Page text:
Do You Have to Have the Signature of a Divorced Spouse to Take Your Minor Child Out of the Country?
By Cindy Chung
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A divorced parent may want to take a child on trips and vacations outside the United States without the other parent's involvement or permission. However, international travel with a child may require consent from the other parent. Travel without the other parent's consent may result in an international child abduction case or other legal consequences. Parents should know their rights established by their divorce decree and understand the relevant state and federal laws regarding travel with children.
Terms of Custody Order
The divorced parents' custody arrangement often determines each parent's rights to act without the other parent's consent. If parents share custodial rights through joint legal custody, each parent generally has a right to oppose major decisions related to the minor child's life. For example, a parent with custodial rights may be able to oppose the other parent taking a child out of the country for a trip or for relocation. In addition, the terms of the parents' divorce decree may specifically restrict travel or relocation without the consent of both parents. If the other parent opposes the international travel, a parent planning to travel may need to obtain a court order.
Requirements for Passport Issuance
To travel abroad, a child requires a passport. U.S. laws regarding passport issuance require both parents' signatures on the application form submitted on behalf of a child under the age of 16. Both parents must appear in person to apply for their child's passport. If only one parent can appear in person to apply for the child's passport, the other parent may provide a signed consent form. If only one parent would like to apply for the child's U.S. passport and the other parent does not agree, the parent applying for the passport generally must show a court order confirming sole custody of the child. However, a child who qualifies for dual citizenship may receive a foreign passport in addition to a U.S. passport. The U.S. Department of State does not oversee the application procedures and passport issuance laws of other nations.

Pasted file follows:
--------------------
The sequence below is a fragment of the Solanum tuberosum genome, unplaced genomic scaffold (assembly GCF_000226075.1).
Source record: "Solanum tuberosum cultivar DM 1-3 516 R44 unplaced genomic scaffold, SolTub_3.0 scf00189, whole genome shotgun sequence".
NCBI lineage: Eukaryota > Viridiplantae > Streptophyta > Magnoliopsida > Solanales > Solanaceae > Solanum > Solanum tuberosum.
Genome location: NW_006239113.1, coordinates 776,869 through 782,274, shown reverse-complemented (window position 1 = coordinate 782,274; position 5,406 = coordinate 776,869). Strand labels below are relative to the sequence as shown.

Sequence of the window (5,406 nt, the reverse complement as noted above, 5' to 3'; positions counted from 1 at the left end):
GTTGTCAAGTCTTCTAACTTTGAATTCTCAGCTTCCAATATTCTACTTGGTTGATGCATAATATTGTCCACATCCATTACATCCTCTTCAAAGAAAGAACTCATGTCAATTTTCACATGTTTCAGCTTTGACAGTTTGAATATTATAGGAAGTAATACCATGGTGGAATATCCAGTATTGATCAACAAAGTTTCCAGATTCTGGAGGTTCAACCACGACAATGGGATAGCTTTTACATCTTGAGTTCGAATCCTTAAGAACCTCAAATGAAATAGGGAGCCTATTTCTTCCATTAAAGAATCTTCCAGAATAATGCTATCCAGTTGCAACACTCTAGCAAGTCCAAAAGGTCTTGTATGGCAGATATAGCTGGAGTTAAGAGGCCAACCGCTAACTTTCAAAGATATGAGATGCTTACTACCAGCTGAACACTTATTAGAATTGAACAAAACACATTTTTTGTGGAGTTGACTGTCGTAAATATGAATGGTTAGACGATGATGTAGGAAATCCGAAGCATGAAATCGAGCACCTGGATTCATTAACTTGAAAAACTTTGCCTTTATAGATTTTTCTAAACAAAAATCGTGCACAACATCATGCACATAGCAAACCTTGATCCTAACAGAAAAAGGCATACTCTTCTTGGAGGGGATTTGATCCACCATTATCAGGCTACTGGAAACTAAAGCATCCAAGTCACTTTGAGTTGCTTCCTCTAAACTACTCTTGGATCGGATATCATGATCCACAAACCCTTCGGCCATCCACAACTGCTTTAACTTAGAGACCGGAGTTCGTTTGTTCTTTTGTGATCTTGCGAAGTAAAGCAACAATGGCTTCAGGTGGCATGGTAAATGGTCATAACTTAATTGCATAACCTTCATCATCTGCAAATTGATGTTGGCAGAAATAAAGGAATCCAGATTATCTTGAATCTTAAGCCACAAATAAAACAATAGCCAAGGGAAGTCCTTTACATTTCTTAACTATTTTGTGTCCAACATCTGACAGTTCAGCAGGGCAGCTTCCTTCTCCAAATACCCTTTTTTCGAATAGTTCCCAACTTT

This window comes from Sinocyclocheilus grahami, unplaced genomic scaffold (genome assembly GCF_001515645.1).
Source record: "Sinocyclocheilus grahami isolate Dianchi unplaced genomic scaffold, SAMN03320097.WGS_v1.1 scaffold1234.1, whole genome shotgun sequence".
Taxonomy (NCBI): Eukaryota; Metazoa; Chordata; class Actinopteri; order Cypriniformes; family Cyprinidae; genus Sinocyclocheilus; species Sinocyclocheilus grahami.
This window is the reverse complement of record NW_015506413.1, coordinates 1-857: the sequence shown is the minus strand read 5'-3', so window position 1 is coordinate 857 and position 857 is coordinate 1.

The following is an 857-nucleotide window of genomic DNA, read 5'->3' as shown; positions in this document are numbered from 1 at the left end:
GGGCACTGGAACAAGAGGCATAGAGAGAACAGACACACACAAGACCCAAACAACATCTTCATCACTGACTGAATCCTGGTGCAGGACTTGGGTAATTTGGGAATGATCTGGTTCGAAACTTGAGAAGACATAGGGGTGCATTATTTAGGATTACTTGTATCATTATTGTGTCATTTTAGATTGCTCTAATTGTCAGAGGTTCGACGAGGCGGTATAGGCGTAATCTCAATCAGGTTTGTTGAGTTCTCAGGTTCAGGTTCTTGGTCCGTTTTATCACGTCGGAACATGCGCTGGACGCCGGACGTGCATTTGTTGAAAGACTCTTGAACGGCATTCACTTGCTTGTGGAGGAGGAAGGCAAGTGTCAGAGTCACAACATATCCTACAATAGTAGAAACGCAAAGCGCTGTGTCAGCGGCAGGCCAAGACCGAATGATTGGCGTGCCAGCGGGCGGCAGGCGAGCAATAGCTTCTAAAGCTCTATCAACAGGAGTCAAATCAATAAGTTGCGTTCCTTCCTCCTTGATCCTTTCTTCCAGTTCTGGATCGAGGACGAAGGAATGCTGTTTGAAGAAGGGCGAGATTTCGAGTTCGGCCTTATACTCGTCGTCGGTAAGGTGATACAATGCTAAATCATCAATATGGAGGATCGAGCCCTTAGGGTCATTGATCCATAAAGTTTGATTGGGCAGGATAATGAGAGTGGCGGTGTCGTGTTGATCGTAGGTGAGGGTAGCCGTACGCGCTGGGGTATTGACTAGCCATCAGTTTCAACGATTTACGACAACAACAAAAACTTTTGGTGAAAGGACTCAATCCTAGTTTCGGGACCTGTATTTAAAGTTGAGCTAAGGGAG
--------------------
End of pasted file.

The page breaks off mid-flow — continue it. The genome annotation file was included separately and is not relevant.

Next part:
Letter of Consent for International Travel
The U.S. Department of State suggests that a parent who plans to travel abroad without the child's other parent obtain a letter of consent. The entry and departure requirements for travelers often vary from one airport to another and from one destination to another. Under some circumstances, an airline employee or immigration official may ask to see signed consent from the child's other parent before allowing a child to leave the country.
Consequences of Travel without Parental Consent
If a divorced parent takes a child out of the country without the other parent's consent, the other parent may be able to open an international parental child abduction case. The U.S. Department of State handles international child kidnapping through the Office of Children's Issues. In addition, a custodial parent may need to file a local police report and ask law enforcement to enter the minor's information into the National Crime Information Center, a federal database. The parent may also benefit from consulting with a family law attorney about enforcing the custody terms of the divorce decree.
- American Bar Association: Custody and Visitation
- U.S. Department of State: Prevention: Guarding Against International Parental Child Abduction
- U.S. Department of State: Passport Issuance and Denial to Minors Involved in Custody Disputes
- U.S. Department of State: Passports: Minors Under Age 16
- U.S. Department of State: Letter of Consent for Travel of a Minor Child
- U.S. Department of State: Opening an International Parental Child Abduction Case
Cindy Chung is a California-based professional writer. She writes for various websites on legal topics and other areas of interest. She holds a B.A. in education and a Juris Doctor.